Tuesday, Sept 11
In the evening we happened to be on the roof, overlooking the sea of light which is Manhattan. To the south we saw the most intense light beam I have ever seen. Later I read that they shine 40 search light up from the footprint of the twin world trade towers to form two "towers of light". From our roof top they happened to line up. They now turn them on only once a year, to commemorate 9/11.

Thursday, Sept 13
Worked in Riverside Library, which turns out to be in the same building as where we heard A Little Nigh Music, with the Juilliard School of Music at the other end of the block and Lincoln Center across the street. At lunch time I too was across the street, having lunch in the plaza of Lincoln Center.

Saturday, Sept 15

All Possible Photons
After the farmer's market I went to the Edward Tufte Gallery. Chelsea is crammed full of art galleries, and I have yet to visit any. Edward Tufte's exhibit is called All Possible Photons: The Conceptual and Cognitive Art of Feynman Diagrams. The banner which hung in the street sported a pseudo-Feynman Diagram. As one who has used and calculated these diagrams my interest was peaked. Inside the Gallery two or three dozen people were milling around. I had read -- studied -- the catalog ahead of time, so soon picked out the artist himself. According to the catalog before opening this gallery he had been a statistics professor at Yale who specialized in how to present information. Tall, thinning hair and glasses, he stood in front of a wall covered with 64 Feynman diagrams made of stainless steel. I introduced myself and we talked for awhile. I asked him why the six-photon motif. He told me it was because of the way 64 sculptures fit on the wall. Later he spoke to the thirty people there describing his work.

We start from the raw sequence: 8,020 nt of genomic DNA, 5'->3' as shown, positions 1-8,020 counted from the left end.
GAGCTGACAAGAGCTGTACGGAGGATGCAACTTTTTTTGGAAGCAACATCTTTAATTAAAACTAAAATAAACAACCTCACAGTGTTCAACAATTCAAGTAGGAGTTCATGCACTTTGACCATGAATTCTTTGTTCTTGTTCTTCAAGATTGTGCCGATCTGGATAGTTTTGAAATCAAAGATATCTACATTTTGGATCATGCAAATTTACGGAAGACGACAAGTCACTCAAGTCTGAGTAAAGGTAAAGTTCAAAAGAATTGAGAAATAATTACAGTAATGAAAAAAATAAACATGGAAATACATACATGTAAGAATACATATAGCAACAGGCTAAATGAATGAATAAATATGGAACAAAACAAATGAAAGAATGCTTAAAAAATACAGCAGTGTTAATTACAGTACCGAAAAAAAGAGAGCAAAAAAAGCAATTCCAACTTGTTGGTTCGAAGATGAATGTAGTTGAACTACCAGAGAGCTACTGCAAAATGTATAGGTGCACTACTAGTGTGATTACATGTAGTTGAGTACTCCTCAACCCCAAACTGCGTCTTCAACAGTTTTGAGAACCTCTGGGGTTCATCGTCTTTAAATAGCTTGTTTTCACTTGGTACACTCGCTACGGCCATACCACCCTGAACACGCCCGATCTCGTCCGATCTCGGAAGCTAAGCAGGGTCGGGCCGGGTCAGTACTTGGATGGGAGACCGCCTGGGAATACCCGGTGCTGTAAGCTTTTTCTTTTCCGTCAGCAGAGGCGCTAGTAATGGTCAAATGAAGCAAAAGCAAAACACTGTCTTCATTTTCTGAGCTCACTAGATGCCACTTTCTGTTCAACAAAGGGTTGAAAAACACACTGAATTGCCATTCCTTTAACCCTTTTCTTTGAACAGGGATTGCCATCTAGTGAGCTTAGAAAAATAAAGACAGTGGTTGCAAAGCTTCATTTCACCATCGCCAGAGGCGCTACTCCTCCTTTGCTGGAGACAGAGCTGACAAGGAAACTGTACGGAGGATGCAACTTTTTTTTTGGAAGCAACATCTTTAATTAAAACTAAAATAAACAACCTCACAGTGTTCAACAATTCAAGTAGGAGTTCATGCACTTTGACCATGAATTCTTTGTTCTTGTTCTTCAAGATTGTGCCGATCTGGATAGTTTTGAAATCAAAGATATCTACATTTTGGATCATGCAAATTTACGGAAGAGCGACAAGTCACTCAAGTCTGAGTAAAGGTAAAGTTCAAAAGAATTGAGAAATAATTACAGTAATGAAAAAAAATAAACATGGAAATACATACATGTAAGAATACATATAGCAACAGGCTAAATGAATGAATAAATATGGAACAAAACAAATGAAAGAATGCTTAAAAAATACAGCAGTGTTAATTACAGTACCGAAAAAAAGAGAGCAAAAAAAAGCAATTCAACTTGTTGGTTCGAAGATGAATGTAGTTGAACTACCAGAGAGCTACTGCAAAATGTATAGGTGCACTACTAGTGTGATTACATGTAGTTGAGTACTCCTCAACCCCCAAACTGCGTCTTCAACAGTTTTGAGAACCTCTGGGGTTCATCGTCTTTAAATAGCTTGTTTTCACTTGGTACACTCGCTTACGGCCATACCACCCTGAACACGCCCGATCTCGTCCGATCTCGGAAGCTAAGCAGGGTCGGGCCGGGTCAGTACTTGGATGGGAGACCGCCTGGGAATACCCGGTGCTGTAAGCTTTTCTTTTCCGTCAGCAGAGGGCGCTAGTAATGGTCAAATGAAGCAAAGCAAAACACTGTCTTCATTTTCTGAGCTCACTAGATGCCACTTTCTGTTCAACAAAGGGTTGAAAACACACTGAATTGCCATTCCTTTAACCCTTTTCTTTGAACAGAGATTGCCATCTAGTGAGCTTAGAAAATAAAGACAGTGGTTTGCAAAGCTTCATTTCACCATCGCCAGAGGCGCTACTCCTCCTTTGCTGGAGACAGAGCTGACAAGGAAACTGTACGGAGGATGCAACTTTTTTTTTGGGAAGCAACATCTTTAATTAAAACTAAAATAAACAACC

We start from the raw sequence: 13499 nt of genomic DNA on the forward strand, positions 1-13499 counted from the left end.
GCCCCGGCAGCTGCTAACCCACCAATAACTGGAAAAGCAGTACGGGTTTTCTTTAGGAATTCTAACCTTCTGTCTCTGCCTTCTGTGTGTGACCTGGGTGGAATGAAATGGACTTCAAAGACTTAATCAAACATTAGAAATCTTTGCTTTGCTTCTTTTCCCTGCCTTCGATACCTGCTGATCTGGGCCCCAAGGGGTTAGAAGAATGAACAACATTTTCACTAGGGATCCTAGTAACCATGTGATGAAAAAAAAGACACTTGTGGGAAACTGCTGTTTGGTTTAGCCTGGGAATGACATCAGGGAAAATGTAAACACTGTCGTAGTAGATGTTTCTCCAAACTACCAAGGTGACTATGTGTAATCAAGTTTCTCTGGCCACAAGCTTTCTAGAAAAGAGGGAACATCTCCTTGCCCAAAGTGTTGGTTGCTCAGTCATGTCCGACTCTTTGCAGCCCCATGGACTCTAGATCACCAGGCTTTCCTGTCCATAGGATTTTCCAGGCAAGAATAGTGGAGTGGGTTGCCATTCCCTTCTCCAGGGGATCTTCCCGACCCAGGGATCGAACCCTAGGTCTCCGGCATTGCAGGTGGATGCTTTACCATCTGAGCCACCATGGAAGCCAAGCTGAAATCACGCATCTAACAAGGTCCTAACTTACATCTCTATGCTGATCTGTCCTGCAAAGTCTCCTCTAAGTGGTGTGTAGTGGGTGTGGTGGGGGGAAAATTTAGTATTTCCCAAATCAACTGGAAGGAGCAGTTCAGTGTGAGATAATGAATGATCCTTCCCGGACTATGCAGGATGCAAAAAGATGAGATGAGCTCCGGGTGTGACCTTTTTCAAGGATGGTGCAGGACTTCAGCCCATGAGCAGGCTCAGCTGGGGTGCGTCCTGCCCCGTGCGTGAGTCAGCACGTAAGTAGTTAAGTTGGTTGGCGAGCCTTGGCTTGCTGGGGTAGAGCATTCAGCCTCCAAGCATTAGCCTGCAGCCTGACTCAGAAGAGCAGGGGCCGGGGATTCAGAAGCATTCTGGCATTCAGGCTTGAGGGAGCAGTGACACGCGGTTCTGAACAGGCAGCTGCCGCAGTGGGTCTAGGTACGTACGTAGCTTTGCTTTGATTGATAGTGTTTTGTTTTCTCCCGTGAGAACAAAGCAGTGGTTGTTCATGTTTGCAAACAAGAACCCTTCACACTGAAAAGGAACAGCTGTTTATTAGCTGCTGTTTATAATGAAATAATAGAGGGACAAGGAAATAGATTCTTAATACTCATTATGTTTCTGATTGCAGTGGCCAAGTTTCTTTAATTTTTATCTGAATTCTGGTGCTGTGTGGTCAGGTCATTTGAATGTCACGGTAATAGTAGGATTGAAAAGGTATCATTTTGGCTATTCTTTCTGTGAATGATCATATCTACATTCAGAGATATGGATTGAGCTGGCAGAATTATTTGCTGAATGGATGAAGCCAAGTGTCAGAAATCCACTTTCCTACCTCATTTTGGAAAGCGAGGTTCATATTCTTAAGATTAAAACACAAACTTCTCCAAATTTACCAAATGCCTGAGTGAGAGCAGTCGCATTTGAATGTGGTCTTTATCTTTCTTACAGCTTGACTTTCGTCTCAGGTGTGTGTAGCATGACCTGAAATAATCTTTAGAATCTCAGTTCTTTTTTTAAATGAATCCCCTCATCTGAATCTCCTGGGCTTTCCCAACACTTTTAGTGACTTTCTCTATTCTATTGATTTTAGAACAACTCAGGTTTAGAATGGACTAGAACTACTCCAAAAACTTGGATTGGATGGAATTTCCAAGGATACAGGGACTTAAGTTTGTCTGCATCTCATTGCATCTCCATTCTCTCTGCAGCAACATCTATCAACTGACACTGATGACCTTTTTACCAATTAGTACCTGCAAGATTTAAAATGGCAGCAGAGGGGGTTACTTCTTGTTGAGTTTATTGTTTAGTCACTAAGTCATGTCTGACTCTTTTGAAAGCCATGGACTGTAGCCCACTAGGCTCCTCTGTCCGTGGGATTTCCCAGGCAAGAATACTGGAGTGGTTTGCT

I was disappointed. I think he had latched on the diagrams because of the geometry -- not because they meant anything. It was decoration. It could have been Chinese characters or hieroglyphics and it would have meant as much to him. I think someone had told him the wavy lines were photons, and that matched his image of sculptures as something which reflects light in unexpected ways. I am sure that he worked hard on his selection of metal and picking out the sizes, the off-sets from the wall, but he didn't really bother learning what it was that was being drawn. There are simple stories in those diagrams -- that as a collection made no since.

Yes I am a science snob.

Monday, Sept 17
Just to do something different I took the subway up to in front of the American Museum of Natural History and crossed the street into central park. I ran around the reservoir, then into the northern section of Central Park. I've never been in this part of the park before. There are a few major roads in the park which are crowded with bicyclers and runners. However, I eventually found the bridle trail. This is a dirt road which winds around three-quarters of the park, for a total of four miles. It goes around hills, down ravines, over bridges, almost never touching the other trails, roads and paths of the park. I also had it almost exclusively to myself. The footing is too loose for bikes or most runners. This is a gem I must come back to.

Tuesday, Sept 20 - Kristina's Birthday

Lights at
Longwood Garden
Kristina gave a talk about the Aurora at Longwood Gardens, a botanical gardens between Wilmington and Philadelphia. She tells me it was beautiful. There is a special exhibit there with thousands of lights mixed in with the garden. Talking about the aurora was part of this illuminated exhibit.

After her talk, 300 people sang "Happy Birthday" to Kristina.

Saturday, Sept 22 - 5th Avenue Mile

Start of 5th Ave Mile (ages 50-59)
The Fifth Avenue Mile is a race which started my senior year at college, and always sounded curious and fun. So since I am in New York City, I took the opportunity to sign-up. The race is down Fifth Avenue from 80th to 60th street, which means from the Met to Grand Army Plaza, with Central Park on your right. The New York Road Runners (NYRR) organize it, and invite a number of professional runners. But there are also dozens of other heats for amateur and age groups.

Finish of 5th Ave Mile